Just as there’s no pause button or adjustment period between one year and the next, technology doesn’t wait for laggards to catch up. That’s why, as we barrel into 2015, smart retailers are rapidly adopting one or more of a half-dozen technological breakthroughs that are beginning to permanently change how businesses and consumers interact.
In a nutshell, these half-dozen technologies are part of what is called the Internet of Things (IoT), which is characterized by the automated transmission of information over a network, without need for human interaction.
Each of these technologies relies on IoT in a different way, and clearly provides a competitive advantage or differentiator.
In the context of retail, RFID is the most well-known example of IoT. According to Bill Hardgrave of Auburn University, tagging products so they can be tracked and counted has huge benefits for retailers. Using RFID tags, retailers can expect 99% inventory accuracy, a 50% reduction in out-of-stocks, a 70% reduction in shrinkage, and sales lifts in the 2% to 7% range.
Here are six examples of how IoT is already changing the retail landscape forever:
Home replenishment. I believe the biggest potential for the IoT is with home replenishment. Imagine pressing a button on the wall of the laundry room whenever you run out of detergent so that a new bottle is automatically ordered at your favorite online store for home delivery. These generic buttons could be configured for different products and placed around the home in strategic spots. Connecting home automation to e-commerce sites could be the next wave of retailing.
One example of this, Egg Minder, is already on the market. It’s a smart egg tray that keeps track of how many eggs are in the refrigerator and how close they are to expiring. It communicates via Wi-Fi to a smartphone app, ensuring consumers will never run out of eggs again.
Virtual reality. An emerging branch of IoT is wearables—the many different smart devices that people can now wear. Something like Google GOOGL +1.8% Glass could provide store managers with flash reporting displayed as they scan the store, comparing each department’s plan versus actual sales. Using the Google Glass prototype that Oracle ORCL +0.05% built, store managers can also scan bar codes to get extended product information as well as inventory positions. And override requests at the POS pop-up on Glass would allow managers to make decisions about each of them remotely.
Wireless sensing and tracking. In-store sensors such as Bluetooth beacons can track smartphones throughout the store and record path-to-purchase data that can later be used to optimize store layouts. They can also be used to target shoppers as they traverse the aisles, providing contextual information and offers as they go. And of course this extends to checkout, where shoppers can use their NFC-equipped contactless cards to pay for goods. Alternatives like Apple AAPL +1.6% Pay, Softcard, PayPal, and CurrentC will expand payment capabilities further by including digital coupons, rewards, and better security.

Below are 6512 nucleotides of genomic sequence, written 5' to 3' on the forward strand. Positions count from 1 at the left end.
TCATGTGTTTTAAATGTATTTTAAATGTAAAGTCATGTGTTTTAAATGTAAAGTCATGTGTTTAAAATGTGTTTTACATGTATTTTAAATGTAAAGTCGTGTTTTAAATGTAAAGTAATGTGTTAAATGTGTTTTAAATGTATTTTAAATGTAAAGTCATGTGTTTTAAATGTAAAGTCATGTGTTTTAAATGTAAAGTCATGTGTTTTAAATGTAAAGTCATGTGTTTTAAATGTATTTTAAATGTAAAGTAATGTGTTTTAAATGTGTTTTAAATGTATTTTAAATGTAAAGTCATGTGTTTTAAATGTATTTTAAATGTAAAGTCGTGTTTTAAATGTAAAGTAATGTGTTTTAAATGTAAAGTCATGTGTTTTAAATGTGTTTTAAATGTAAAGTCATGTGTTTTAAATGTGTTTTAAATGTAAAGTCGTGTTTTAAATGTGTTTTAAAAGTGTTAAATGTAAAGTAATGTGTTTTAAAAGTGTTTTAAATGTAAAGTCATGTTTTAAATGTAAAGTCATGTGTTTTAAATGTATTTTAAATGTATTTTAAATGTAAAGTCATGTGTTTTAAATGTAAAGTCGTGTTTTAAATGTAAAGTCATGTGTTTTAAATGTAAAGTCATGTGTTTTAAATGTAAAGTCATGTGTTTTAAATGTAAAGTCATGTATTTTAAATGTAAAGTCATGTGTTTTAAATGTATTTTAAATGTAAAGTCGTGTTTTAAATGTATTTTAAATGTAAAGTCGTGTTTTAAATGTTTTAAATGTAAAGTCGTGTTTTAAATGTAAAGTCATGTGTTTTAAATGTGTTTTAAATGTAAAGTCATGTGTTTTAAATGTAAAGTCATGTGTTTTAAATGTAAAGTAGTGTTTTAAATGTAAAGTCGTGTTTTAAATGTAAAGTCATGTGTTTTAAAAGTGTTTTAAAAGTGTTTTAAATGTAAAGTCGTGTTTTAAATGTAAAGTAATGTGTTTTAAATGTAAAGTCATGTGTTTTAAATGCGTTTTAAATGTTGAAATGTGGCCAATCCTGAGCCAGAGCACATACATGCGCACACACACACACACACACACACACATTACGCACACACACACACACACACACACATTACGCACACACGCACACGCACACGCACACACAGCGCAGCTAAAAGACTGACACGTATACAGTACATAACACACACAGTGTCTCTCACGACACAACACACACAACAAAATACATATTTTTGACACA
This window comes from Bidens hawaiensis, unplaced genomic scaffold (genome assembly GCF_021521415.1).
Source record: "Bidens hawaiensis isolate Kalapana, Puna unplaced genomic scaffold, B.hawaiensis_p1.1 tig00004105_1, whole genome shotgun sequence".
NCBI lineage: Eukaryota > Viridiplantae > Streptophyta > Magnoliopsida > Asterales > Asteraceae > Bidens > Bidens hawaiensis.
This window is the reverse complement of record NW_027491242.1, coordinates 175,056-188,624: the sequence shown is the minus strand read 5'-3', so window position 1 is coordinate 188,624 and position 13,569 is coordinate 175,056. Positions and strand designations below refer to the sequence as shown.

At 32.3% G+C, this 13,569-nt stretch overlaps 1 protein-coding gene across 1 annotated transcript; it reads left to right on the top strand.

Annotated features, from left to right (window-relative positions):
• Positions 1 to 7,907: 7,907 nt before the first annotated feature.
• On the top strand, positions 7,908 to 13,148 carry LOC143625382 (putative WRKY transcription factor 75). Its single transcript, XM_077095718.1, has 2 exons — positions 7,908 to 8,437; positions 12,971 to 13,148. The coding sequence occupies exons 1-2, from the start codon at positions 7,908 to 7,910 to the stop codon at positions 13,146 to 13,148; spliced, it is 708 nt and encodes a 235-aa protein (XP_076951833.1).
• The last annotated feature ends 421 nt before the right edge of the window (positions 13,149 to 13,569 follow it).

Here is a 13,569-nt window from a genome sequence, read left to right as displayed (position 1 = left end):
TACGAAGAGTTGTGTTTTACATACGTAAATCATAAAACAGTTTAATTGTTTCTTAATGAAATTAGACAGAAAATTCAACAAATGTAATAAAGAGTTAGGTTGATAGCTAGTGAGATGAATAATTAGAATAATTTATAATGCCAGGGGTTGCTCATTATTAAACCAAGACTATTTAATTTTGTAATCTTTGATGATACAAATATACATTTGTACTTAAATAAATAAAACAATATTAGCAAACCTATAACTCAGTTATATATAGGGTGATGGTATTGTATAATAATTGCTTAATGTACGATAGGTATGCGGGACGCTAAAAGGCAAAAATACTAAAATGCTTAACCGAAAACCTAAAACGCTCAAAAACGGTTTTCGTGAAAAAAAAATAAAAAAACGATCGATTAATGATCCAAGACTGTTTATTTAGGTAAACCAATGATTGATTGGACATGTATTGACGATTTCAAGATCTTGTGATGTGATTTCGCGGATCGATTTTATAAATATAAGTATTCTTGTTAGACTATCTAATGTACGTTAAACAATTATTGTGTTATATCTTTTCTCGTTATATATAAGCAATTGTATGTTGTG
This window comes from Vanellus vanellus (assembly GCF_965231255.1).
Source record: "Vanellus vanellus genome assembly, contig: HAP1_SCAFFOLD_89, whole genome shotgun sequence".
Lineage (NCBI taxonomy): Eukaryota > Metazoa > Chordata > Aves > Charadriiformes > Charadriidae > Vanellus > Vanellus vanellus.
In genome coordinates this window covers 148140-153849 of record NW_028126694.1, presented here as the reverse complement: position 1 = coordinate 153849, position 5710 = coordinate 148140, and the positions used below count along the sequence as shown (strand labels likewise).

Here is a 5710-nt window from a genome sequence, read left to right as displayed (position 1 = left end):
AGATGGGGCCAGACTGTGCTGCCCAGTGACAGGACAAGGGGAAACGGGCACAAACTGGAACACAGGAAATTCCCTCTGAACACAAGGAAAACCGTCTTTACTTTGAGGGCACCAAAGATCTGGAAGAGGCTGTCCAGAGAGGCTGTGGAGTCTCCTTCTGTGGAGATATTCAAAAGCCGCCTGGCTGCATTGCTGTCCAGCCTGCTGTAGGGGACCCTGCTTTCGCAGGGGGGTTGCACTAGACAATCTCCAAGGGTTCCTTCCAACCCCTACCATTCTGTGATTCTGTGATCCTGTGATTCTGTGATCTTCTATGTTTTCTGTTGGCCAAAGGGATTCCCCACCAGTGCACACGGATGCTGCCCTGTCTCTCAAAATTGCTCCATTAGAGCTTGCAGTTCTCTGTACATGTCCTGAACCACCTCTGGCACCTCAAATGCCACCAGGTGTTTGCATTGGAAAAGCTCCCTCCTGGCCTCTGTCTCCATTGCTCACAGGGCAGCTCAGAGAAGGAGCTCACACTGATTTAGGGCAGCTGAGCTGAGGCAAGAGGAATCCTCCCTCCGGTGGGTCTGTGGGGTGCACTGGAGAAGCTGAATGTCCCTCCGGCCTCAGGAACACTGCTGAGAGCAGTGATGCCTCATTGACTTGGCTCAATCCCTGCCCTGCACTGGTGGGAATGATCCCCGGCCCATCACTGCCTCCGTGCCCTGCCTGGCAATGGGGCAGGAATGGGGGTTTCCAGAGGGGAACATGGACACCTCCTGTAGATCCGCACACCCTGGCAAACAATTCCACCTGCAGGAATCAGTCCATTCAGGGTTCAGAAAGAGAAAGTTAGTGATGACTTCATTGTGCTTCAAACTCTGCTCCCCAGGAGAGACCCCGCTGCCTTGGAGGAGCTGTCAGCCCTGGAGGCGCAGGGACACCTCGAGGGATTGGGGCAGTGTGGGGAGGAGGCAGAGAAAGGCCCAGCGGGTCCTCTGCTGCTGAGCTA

Home hubs. With the home automation trend in full swing, companies like Lowe’s, Home Depot HD +0.35%, and Staples have released their own “hub” products, which bridge protocols that vary across different vendors’ products. Using these hubs, consumers can control their lights, HVAC, curtains, closed-loop cameras, and such with a single smartphone app.
Health data mining. Self-health is another trending area. People can monitor their exercise, weight, and even how long they brush their teeth with devices connected to the Internet. Analytics mine the data for patterns and provide suggestions for improvement. It won’t be long before retailers like Walgreens and CVS offer to analyze this data to better diagnose and prescribe remedies.
Combining public and private data sources. My favorite IoT product has to be Droplet, a smart sprinkler that uses weather and soil information to determine the perfect amount of water to dispense for plants and grass, thereby saving as much as 90% on water bills. Never again will we water the grass an hour before it rains!
This sort of technology is already being used by farmers—combining genetic information about their crops with soil data from their land and a variety of public weather data sources to determine how closely, deeply, and frequently to plant seeds or spray herbicides on a given square of farmland.
With the ubiquity of connective networks, inexpensive sensors, and cloud-based data storage capabilities, technology is no longer the inhibiting factor when it comes to disrupting the retail sector. The stores that outperform in the coming year will be those whose leaders have the imagination and insight to put these emerging tools to use in ways that differentiate their organizations from the competition.